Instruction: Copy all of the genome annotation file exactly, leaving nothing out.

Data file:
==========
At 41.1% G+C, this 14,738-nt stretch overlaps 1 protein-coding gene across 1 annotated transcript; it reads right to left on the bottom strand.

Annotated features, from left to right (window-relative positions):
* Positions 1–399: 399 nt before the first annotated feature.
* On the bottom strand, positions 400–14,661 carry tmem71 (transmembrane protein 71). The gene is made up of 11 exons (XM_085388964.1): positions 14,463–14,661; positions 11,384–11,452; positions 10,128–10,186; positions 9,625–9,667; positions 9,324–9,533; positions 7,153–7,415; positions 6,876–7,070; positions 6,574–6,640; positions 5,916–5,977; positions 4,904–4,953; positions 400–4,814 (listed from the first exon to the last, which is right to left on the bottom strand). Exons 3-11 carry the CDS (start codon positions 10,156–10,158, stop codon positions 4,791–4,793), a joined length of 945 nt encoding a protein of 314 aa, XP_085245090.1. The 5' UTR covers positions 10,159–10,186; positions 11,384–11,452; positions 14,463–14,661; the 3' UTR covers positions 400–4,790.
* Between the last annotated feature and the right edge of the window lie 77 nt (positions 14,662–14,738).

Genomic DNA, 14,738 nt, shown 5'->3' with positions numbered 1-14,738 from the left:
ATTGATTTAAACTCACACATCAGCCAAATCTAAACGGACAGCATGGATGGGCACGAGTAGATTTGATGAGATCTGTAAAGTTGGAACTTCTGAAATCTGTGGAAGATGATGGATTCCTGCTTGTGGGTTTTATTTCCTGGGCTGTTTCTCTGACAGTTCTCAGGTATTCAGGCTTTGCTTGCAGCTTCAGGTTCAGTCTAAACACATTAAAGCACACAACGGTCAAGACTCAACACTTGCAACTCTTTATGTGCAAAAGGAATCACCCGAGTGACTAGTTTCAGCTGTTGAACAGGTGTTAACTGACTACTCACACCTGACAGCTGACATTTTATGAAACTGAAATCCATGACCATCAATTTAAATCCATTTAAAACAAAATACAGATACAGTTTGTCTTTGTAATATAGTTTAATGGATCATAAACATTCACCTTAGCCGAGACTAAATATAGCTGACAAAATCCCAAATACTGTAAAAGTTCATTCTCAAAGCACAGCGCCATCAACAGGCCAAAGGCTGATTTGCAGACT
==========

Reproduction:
At 41.1% G+C, this 14,738-nt stretch overlaps 1 protein-coding gene across 1 annotated transcript; it reads right to left on the bottom strand.

Annotated features, from left to right (window-relative positions):
* Positions 1–399: 399 nt before the first annotated feature.
* On the bottom strand, positions 400–14,661 carry tmem71 (transmembrane protein 71). The gene is made up of 11 exons (XM_085388964.1): positions 14,463–14,661; positions 11,384–11,452; positions 10,128–10,186; positions 9,625–9,667; positions 9,324–9,533; positions 7,153–7,415; positions 6,876–7,070; positions 6,574–6,640; positions 5,916–5,977; positions 4,904–4,953; positions 400–4,814 (listed from the first exon to the last, which is right to left on the bottom strand). Exons 3-11 carry the CDS (start codon positions 10,156–10,158, stop codon positions 4,791–4,793), a joined length of 945 nt encoding a protein of 314 aa, XP_085245090.1. The 5' UTR covers positions 10,159–10,186; positions 11,384–11,452; positions 14,463–14,661; the 3' UTR covers positions 400–4,790.
* Between the last annotated feature and the right edge of the window lie 77 nt (positions 14,662–14,738).

Genomic DNA, 14,738 nt, shown 5'->3' with positions numbered 1-14,738 from the left:
ATTGATTTAAACTCACACATCAGCCAAATCTAAACGGACAGCATGGATGGGCACGAGTAGATTTGATGAGATCTGTAAAGTTGGAACTTCTGAAATCTGTGGAAGATGATGGATTCCTGCTTGTGGGTTTTATTTCCTGGGCTGTTTCTCTGACAGTTCTCAGGTATTCAGGCTTTGCTTGCAGCTTCAGGTTCAGTCTAAACACATTAAAGCACACAACGGTCAAGACTCAACACTTGCAACTCTTTATGTGCAAAAGGAATCACCCGAGTGACTAGTTTCAGCTGTTGAACAGGTGTTAACTGACTACTCACACCTGACAGCTGACATTTTATGAAACTGAAATCCATGACCATCAATTTAAATCCATTTAAAACAAAATACAGATACAGTTTGTCTTTGTAATATAGTTTAATGGATCATAAACATTCACCTTAGCCGAGACTAAATATAGCTGACAAAATCCCAAATACTGTAAAAGTTCATTCTCAAAGCACAGCGCCATCAACAGGCCAAAGGCTGATTTGCAGACT